Hackers block Mars Stealer operators from accessing their own servers • CableFree TV

The security research and hacking startup says it has discovered a vulnerability in its code that allows it to block Mars Stealer malware operators from their own servers and free their victims.

Mars Stealer is a data stealing malware-as-a-service that allows cybercriminals to rent access to infrastructure to carry out their own attacks. The malware itself is often distributed as email attachments, malicious ads, and bundled with torrent files on file sharing sites. Once infected, the malware steals victims’ passwords and two-factor codes from their browser extensions, as well as content their cryptocurrency wallets. Malware can also be used to deliver other malicious payloads such as ransomware.

Earlier this year, a hacked copy of Mars Stealer malware was leaked online, allowing anyone to create their own Mars Stealer command and control server, but its documentation was spoiled, and directed potential attackers to configure their servers in such a way as to inadvertently expose log files containing user data stolen from the victim’s computer. In some cases, the operator has inadvertently infected himself with malware and disclosed his personal data.

Mars Stealer gained momentum in March after Raccoon Stealer destruction, another popular data stealing malware. This led to a surge in new Mars Stealer campaigns including mass targeting of Ukraine weeks after the Russian invasion, as well as large-scale attempts to infect victims with malicious ads. By April, security researchers said they had discovered over 40 servers Mars Stealer Hosting.

Now Buguard, a penetration testing startup, has said that a vulnerability found in a malware leak allows it to remotely hack into and “beat” Mars Stealer’s command and control servers, which are used to steal data from infected victim computers.

Youssef Mohamed, the company’s chief technology officer, told TechCrunch that the vulnerability, once exploited, deletes logs from the target Mars Stealer server, terminates all active sessions that cut ties to victims’ computers, and then encrypts the control panel password to prevent operators from logging in.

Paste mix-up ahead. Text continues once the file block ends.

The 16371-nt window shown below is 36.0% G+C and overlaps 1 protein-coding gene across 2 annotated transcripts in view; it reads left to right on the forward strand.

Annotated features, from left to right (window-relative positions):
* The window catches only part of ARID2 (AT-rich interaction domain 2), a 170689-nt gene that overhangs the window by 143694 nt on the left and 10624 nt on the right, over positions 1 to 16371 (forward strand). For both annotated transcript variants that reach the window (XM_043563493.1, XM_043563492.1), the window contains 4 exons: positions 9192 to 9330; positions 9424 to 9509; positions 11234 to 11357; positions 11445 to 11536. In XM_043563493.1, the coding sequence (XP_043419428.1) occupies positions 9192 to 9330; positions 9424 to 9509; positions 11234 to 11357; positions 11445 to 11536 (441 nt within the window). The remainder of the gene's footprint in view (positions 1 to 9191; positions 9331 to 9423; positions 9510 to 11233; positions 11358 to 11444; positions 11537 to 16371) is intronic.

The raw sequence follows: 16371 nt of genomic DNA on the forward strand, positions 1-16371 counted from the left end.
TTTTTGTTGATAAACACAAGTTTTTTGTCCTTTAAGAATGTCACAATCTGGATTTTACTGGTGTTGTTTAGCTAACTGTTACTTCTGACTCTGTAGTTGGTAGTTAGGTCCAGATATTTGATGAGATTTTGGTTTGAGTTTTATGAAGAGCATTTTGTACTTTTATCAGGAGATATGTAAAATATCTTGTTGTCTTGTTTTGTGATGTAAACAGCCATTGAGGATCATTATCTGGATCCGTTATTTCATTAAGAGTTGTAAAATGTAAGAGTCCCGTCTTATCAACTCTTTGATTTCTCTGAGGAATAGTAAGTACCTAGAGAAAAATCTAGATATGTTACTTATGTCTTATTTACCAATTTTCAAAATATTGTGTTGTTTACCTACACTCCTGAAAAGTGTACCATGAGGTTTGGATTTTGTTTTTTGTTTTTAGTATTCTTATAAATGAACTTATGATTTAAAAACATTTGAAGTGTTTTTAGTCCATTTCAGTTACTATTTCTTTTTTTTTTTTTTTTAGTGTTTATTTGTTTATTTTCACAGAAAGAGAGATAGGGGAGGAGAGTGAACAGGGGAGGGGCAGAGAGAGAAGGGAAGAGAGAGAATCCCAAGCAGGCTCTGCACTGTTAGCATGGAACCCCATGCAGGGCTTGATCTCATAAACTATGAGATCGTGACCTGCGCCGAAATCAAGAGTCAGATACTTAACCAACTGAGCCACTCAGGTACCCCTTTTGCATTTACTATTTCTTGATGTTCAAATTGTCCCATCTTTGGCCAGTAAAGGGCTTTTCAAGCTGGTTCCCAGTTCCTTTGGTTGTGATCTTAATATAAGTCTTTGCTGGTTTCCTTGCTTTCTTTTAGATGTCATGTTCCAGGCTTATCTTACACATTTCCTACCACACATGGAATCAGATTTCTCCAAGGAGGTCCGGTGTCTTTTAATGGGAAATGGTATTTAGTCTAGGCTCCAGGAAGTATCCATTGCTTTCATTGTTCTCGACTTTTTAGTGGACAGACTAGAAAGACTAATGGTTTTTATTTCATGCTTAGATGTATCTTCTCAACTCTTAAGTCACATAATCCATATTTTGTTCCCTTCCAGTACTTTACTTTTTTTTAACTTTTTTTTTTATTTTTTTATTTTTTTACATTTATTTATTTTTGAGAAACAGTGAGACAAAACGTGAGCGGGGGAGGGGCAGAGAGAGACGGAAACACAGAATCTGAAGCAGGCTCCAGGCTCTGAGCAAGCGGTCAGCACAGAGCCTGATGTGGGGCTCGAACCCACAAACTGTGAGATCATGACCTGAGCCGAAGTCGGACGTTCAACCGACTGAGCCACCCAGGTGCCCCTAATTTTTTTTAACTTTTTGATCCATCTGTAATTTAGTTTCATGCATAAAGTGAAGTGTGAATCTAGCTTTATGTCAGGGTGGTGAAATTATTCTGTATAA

Mohamed said this means the operator loses access to all of his stolen data and will have to re-target and re-infect his victims.

Actively targeting servers by attackers and cybercriminals known as “hack back” is unorthodox and hotly debated for both its merits and demerits, and why this practice in the US is reserved exclusively for government agencies. A generally accepted principle of good faith security research is to look but not touch anything found on the Internet if it does not belong to you, but only document and report it. But while a common tactic is to require web hosts and domain registrars to shut down malicious domains, some attackers are opening their stores in countries and networks where they can carry out their malware operations largely without legal impunity and without fear of legal action. persecution.

Mohamed said his company has so far located and neutralized five Mars Stealer servers, four of which have since gone down. The company is not releasing the vulnerability so as not to inform operators, but said it will share details of the vulnerability with authorities to help eliminate more Mars Stealer operators. The vulnerability also exists in Erbium, another data-stealing malware with a malware-as-a-service model similar to that of Mars Stealer, Mohamed said.

By Peter Kavinsky

Peter Kavinsky is the Executive Editor at